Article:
Inti Creates Interview — CEO Discusses Gunvolt Chronicles, Blaster Master Zero 2, Dragon Marked for Death, Stadia, and PC Ports
DualShockers had a lengthy discussion with Inti Creates CEO Takuya Aizu about their 2019 lineup, PC ports, Google Stadia, and more.
When I met up with Inti Creates at E3 2019, they were in the middle of one of their busiest years yet. In January, they kicked things off with their multiplayer Nintendo Switch platformer Dragon Marked for Death. In March, the followed up with Blaster Master Zero 2, which was a surprise launch during the Spring 2019 Nindies Presentation. In June, the first of a string of Inti Creates PC ports can in the form of Blaster Master Zero’s release on Steam, and the developer will be capping this off in September with the release of Gunvolt Chronicles: Luminous Avenger iX for PC, PS4, and Nintendo Switch on September 26, 2019.
During our discussion, DualShockers talked with CEO Takuya Aizu about the performance of the two new games Inti Creates released this year, how Gunvolt Chronicles: Luminous Avenger iX’s development has progressed, Inti Creates’ thoughts on Google Stadia, and more.
Tomas Franzese: Inti Creates released Dragon Marked for Death on Nintendo Switch back in January. Has that title met Inti Creates’ expectations?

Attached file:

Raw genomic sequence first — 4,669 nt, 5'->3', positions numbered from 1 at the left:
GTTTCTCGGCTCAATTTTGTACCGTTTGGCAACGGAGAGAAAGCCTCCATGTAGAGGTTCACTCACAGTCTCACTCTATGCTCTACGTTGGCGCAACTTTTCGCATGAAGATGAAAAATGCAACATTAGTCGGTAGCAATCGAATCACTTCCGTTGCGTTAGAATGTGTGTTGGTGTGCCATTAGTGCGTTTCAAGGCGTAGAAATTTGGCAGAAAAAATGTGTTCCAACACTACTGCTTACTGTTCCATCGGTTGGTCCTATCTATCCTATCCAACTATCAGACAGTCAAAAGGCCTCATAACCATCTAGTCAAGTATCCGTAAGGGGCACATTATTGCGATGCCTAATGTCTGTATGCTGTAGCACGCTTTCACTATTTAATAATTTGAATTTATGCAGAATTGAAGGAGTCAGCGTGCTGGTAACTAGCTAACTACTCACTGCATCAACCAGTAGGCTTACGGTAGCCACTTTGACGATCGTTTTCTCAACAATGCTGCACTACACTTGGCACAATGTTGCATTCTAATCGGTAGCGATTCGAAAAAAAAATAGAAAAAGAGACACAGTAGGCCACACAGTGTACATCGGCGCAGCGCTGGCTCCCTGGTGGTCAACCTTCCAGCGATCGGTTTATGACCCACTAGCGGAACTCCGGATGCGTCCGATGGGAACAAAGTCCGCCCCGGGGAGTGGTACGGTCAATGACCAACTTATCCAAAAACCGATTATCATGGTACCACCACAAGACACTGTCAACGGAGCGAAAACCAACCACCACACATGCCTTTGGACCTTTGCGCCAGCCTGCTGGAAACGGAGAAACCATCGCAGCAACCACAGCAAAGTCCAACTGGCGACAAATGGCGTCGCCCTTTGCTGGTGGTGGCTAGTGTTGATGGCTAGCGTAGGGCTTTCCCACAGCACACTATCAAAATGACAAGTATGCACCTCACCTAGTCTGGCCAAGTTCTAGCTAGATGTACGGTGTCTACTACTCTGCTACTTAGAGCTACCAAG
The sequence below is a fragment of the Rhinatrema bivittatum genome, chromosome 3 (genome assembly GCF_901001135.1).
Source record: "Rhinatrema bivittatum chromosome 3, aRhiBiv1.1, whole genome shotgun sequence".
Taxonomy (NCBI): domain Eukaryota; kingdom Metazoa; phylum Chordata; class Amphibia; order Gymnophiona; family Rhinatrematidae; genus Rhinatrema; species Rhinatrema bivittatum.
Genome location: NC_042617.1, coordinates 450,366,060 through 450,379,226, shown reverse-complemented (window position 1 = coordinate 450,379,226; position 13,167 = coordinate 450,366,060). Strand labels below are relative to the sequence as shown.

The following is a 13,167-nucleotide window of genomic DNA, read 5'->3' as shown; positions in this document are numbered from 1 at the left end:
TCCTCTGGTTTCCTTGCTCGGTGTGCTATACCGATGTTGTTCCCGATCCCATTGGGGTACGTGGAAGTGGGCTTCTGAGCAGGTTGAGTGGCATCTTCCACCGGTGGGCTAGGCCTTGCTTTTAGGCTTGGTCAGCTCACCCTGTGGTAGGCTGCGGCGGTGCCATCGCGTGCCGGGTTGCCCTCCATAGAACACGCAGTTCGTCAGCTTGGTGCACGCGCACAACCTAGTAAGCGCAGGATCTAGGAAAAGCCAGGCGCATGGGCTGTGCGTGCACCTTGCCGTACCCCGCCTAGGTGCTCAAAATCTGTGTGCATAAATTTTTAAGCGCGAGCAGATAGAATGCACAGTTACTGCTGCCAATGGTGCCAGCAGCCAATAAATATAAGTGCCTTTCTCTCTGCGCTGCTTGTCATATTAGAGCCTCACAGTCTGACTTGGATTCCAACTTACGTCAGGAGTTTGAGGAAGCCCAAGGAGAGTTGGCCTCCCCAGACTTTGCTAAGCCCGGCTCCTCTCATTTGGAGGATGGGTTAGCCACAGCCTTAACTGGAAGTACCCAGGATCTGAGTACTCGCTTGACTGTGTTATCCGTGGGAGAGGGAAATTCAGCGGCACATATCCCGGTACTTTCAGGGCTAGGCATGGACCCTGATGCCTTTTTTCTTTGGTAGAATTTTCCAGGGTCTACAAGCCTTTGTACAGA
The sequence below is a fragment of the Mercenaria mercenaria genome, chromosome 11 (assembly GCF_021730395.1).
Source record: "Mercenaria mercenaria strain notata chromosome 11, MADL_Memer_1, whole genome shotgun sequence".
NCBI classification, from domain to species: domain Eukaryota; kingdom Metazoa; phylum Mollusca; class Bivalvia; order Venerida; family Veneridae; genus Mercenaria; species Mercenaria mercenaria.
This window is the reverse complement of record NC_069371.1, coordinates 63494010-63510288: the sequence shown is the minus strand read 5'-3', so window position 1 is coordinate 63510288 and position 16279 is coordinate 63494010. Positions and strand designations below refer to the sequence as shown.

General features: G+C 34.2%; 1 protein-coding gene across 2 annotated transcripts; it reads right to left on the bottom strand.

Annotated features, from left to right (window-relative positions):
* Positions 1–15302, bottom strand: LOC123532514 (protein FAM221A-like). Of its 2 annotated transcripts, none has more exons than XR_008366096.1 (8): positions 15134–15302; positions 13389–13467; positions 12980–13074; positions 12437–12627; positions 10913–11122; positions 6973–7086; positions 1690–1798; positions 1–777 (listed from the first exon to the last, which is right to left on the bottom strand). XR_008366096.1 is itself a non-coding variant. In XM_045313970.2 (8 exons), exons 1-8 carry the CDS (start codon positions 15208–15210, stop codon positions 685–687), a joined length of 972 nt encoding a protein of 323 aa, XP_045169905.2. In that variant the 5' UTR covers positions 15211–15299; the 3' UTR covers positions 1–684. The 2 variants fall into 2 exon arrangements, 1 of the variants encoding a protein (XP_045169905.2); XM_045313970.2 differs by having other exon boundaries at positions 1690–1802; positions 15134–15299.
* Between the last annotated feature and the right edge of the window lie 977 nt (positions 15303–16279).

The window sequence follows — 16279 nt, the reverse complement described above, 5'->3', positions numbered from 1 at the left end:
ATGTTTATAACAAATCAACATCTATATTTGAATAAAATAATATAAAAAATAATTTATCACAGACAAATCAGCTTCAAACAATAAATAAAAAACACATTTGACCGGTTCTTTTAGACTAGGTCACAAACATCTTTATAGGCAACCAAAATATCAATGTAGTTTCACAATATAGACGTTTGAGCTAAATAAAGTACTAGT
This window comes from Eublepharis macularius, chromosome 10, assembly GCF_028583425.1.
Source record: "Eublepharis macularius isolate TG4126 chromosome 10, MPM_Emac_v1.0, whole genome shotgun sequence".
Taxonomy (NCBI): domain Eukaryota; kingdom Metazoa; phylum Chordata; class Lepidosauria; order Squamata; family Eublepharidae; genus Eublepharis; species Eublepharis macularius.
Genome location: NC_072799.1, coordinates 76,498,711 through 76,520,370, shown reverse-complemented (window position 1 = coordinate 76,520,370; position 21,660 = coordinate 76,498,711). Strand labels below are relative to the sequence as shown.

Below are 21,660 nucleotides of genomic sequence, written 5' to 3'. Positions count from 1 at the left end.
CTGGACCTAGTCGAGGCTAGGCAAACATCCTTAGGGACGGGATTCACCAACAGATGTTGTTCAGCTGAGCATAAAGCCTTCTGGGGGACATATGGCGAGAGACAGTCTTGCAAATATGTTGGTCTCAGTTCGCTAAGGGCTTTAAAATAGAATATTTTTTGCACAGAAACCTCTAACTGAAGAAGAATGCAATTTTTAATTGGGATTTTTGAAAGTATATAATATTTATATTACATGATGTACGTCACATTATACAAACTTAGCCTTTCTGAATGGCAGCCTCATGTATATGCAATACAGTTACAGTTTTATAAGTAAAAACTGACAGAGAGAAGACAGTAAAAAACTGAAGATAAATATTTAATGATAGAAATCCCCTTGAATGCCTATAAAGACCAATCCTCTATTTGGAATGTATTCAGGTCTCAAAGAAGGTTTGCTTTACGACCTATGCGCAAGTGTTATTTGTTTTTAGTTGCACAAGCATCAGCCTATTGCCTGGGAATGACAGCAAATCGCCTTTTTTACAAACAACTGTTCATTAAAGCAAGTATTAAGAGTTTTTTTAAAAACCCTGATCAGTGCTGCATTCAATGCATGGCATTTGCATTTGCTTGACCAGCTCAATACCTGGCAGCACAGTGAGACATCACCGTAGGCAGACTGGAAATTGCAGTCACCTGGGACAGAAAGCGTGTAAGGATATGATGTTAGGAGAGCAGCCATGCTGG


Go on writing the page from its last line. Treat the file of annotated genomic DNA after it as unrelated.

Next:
Takuya Aizu : The release has gone pretty well and people around the world have been able to enjoy the game. As far as a measure or bar of success, it has hit that. As far as we’re concerned it has been successful for us. We still have updates planned for the game. We want people to be able to enjoy it longer and enjoy new stuff, so we are continuing to work on Dragon Marked for Death today.
TF: Would Inti Creates ever consider releasing a game in multiple packs like Dragon Marked for Death again?
TA: The one thing that makes Dragon Marked for Death different is that it has four playable characters and allowed us to do something like that. A lot of Inti Creates games are usually one playable character, sometimes two playable characters, so that wouldn’t really work. If we have another game that has that many playable characters, I guess it could be a possibility, but if it has one or two we wouldn’t release it in that way.
TF: How long was Blaster Master Zero 2 in development for, and why did you decide to surprise launch the game during the Nindies presentation?
TA: As far as development goes for Blaster Master Zero 2, I would say that altogether, especially because we had the same staff that worked on Blaster Master Zero 1 do 2, they were able to learn quite a bit from their experience with Blaster Master Zero. It was about a year for the development time of Blaster Master Zero 2.